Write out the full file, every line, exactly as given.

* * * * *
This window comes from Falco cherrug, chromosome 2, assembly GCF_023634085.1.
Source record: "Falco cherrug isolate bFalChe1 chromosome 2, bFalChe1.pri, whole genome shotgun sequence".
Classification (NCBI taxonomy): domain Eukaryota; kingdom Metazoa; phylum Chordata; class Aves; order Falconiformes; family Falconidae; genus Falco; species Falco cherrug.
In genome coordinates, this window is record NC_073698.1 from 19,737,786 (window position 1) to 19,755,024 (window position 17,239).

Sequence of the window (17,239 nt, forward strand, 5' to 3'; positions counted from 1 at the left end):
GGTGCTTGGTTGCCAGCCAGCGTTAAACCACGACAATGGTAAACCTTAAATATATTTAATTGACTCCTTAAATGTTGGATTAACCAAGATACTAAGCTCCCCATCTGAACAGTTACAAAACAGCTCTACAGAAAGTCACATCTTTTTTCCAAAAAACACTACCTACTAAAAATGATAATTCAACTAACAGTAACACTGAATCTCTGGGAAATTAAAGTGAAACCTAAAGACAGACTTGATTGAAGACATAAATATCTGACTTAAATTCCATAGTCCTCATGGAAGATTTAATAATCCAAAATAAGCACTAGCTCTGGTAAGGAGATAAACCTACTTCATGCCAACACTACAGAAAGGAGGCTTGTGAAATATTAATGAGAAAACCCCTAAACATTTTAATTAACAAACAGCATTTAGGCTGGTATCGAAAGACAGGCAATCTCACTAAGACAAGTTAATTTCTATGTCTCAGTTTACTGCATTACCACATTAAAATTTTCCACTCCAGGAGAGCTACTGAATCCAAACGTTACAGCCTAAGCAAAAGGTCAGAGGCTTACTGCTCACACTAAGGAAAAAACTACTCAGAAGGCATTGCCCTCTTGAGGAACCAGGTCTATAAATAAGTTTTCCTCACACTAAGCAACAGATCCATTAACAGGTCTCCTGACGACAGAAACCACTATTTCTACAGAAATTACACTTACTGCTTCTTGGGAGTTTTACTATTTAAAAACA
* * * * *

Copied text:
This window comes from Falco cherrug, chromosome 2, assembly GCF_023634085.1.
Source record: "Falco cherrug isolate bFalChe1 chromosome 2, bFalChe1.pri, whole genome shotgun sequence".
Classification (NCBI taxonomy): domain Eukaryota; kingdom Metazoa; phylum Chordata; class Aves; order Falconiformes; family Falconidae; genus Falco; species Falco cherrug.
In genome coordinates, this window is record NC_073698.1 from 19,737,786 (window position 1) to 19,755,024 (window position 17,239).

Sequence of the window (17,239 nt, forward strand, 5' to 3'; positions counted from 1 at the left end):
GGTGCTTGGTTGCCAGCCAGCGTTAAACCACGACAATGGTAAACCTTAAATATATTTAATTGACTCCTTAAATGTTGGATTAACCAAGATACTAAGCTCCCCATCTGAACAGTTACAAAACAGCTCTACAGAAAGTCACATCTTTTTTCCAAAAAACACTACCTACTAAAAATGATAATTCAACTAACAGTAACACTGAATCTCTGGGAAATTAAAGTGAAACCTAAAGACAGACTTGATTGAAGACATAAATATCTGACTTAAATTCCATAGTCCTCATGGAAGATTTAATAATCCAAAATAAGCACTAGCTCTGGTAAGGAGATAAACCTACTTCATGCCAACACTACAGAAAGGAGGCTTGTGAAATATTAATGAGAAAACCCCTAAACATTTTAATTAACAAACAGCATTTAGGCTGGTATCGAAAGACAGGCAATCTCACTAAGACAAGTTAATTTCTATGTCTCAGTTTACTGCATTACCACATTAAAATTTTCCACTCCAGGAGAGCTACTGAATCCAAACGTTACAGCCTAAGCAAAAGGTCAGAGGCTTACTGCTCACACTAAGGAAAAAACTACTCAGAAGGCATTGCCCTCTTGAGGAACCAGGTCTATAAATAAGTTTTCCTCACACTAAGCAACAGATCCATTAACAGGTCTCCTGACGACAGAAACCACTATTTCTACAGAAATTACACTTACTGCTTCTTGGGAGTTTTACTATTTAAAAACA